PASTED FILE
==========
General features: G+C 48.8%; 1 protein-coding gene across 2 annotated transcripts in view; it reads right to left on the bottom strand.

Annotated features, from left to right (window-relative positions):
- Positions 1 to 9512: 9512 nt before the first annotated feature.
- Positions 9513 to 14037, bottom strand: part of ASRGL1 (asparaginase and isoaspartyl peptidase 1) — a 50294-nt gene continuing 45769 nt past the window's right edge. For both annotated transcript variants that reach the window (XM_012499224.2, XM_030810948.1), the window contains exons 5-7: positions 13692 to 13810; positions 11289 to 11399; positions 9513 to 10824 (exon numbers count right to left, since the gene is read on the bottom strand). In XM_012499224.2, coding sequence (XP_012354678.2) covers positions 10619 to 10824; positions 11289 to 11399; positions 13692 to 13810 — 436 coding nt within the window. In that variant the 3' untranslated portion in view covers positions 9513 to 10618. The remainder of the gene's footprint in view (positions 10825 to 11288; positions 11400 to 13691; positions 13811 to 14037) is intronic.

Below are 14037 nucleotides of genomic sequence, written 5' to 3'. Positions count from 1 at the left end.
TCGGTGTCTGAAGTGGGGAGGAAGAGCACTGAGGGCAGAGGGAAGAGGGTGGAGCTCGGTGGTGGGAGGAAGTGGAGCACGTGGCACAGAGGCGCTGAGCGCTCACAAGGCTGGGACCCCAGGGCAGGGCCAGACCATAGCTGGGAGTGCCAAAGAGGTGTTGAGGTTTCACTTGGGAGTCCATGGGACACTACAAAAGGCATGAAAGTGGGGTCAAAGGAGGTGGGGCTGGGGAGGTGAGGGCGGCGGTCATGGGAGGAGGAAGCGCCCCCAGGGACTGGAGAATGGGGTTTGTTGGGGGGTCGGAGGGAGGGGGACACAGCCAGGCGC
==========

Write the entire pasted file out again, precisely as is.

General features: G+C 48.8%; 1 protein-coding gene across 2 annotated transcripts in view; it reads right to left on the bottom strand.

Annotated features, from left to right (window-relative positions):
- Positions 1 to 9512: 9512 nt before the first annotated feature.
- Positions 9513 to 14037, bottom strand: part of ASRGL1 (asparaginase and isoaspartyl peptidase 1) — a 50294-nt gene continuing 45769 nt past the window's right edge. For both annotated transcript variants that reach the window (XM_012499224.2, XM_030810948.1), the window contains exons 5-7: positions 13692 to 13810; positions 11289 to 11399; positions 9513 to 10824 (exon numbers count right to left, since the gene is read on the bottom strand). In XM_012499224.2, coding sequence (XP_012354678.2) covers positions 10619 to 10824; positions 11289 to 11399; positions 13692 to 13810 — 436 coding nt within the window. In that variant the 3' untranslated portion in view covers positions 9513 to 10618. The remainder of the gene's footprint in view (positions 10825 to 11288; positions 11400 to 13691; positions 13811 to 14037) is intronic.

Below are 14037 nucleotides of genomic sequence, written 5' to 3'. Positions count from 1 at the left end.
TCGGTGTCTGAAGTGGGGAGGAAGAGCACTGAGGGCAGAGGGAAGAGGGTGGAGCTCGGTGGTGGGAGGAAGTGGAGCACGTGGCACAGAGGCGCTGAGCGCTCACAAGGCTGGGACCCCAGGGCAGGGCCAGACCATAGCTGGGAGTGCCAAAGAGGTGTTGAGGTTTCACTTGGGAGTCCATGGGACACTACAAAAGGCATGAAAGTGGGGTCAAAGGAGGTGGGGCTGGGGAGGTGAGGGCGGCGGTCATGGGAGGAGGAAGCGCCCCCAGGGACTGGAGAATGGGGTTTGTTGGGGGGTCGGAGGGAGGGGGACACAGCCAGGCGC